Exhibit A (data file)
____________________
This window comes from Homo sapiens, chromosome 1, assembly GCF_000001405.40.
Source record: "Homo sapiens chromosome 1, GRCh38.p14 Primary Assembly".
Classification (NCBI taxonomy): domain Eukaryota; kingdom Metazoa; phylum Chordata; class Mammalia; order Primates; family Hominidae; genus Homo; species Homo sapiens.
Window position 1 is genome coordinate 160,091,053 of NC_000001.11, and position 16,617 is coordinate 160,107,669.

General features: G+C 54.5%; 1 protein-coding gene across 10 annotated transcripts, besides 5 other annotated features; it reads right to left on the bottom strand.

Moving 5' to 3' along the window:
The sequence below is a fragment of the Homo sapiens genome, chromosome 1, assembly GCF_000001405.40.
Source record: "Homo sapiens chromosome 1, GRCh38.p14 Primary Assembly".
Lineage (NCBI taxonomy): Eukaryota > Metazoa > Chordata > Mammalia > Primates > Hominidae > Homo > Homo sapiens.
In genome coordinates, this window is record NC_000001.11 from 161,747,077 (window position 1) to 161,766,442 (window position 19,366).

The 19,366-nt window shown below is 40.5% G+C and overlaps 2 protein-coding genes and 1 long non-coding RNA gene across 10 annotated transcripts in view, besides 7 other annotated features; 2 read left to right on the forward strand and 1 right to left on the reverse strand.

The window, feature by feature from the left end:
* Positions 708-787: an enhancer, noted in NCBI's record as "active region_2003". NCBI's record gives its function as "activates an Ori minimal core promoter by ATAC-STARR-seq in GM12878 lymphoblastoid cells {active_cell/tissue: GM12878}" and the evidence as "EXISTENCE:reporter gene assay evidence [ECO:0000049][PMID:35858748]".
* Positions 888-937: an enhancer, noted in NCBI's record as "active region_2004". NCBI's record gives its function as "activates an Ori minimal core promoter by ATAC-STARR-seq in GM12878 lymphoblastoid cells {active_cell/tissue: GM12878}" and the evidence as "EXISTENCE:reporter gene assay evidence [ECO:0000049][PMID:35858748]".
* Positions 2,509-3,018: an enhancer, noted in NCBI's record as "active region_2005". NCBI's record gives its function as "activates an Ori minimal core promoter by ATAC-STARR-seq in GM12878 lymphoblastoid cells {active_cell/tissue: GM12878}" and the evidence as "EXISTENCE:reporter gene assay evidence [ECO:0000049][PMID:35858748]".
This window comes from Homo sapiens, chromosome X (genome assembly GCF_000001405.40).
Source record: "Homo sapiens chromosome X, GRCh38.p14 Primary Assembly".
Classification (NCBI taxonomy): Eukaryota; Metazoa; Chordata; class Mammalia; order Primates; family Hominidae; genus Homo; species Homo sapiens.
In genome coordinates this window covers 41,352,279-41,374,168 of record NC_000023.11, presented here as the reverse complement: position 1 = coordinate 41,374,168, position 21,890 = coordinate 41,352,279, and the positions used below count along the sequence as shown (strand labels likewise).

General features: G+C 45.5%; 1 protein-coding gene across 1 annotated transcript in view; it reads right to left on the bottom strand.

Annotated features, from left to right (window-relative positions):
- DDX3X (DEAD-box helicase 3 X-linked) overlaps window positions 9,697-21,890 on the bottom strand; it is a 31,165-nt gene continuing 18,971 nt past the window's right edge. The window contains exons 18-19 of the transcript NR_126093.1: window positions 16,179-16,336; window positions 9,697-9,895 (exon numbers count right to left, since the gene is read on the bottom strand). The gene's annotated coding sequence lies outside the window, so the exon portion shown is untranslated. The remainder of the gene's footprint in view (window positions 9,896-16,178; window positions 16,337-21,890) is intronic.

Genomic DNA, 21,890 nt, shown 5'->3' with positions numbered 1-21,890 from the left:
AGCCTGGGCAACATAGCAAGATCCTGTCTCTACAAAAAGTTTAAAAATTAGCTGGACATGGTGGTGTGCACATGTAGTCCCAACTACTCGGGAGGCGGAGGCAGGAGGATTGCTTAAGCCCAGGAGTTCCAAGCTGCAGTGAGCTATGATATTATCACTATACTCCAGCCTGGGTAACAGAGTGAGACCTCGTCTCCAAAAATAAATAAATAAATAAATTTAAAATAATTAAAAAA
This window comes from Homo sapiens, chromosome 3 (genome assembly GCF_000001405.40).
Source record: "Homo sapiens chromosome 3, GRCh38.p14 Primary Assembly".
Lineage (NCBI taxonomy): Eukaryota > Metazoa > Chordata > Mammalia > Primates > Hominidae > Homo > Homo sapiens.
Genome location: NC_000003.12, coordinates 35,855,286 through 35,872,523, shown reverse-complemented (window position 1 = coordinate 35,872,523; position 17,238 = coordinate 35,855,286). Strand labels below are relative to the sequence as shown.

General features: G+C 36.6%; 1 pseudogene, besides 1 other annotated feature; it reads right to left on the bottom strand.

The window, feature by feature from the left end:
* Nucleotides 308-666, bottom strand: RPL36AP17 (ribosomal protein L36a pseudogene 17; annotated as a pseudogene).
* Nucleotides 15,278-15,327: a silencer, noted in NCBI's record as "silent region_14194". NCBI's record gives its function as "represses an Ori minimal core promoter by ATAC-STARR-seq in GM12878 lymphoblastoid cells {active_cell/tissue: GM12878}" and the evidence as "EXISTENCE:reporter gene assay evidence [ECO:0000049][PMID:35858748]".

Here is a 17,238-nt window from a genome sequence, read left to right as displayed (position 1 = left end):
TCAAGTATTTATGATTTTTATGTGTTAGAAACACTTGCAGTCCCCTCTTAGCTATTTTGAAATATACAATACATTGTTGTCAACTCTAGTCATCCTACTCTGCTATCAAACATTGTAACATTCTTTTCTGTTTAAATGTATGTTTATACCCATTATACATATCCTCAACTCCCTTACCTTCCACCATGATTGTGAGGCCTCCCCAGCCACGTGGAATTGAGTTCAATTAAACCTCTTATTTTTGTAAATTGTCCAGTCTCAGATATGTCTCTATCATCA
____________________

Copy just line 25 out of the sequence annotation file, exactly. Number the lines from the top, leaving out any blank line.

This window comes from Homo sapiens, chromosome 3 (genome assembly GCF_000001405.40).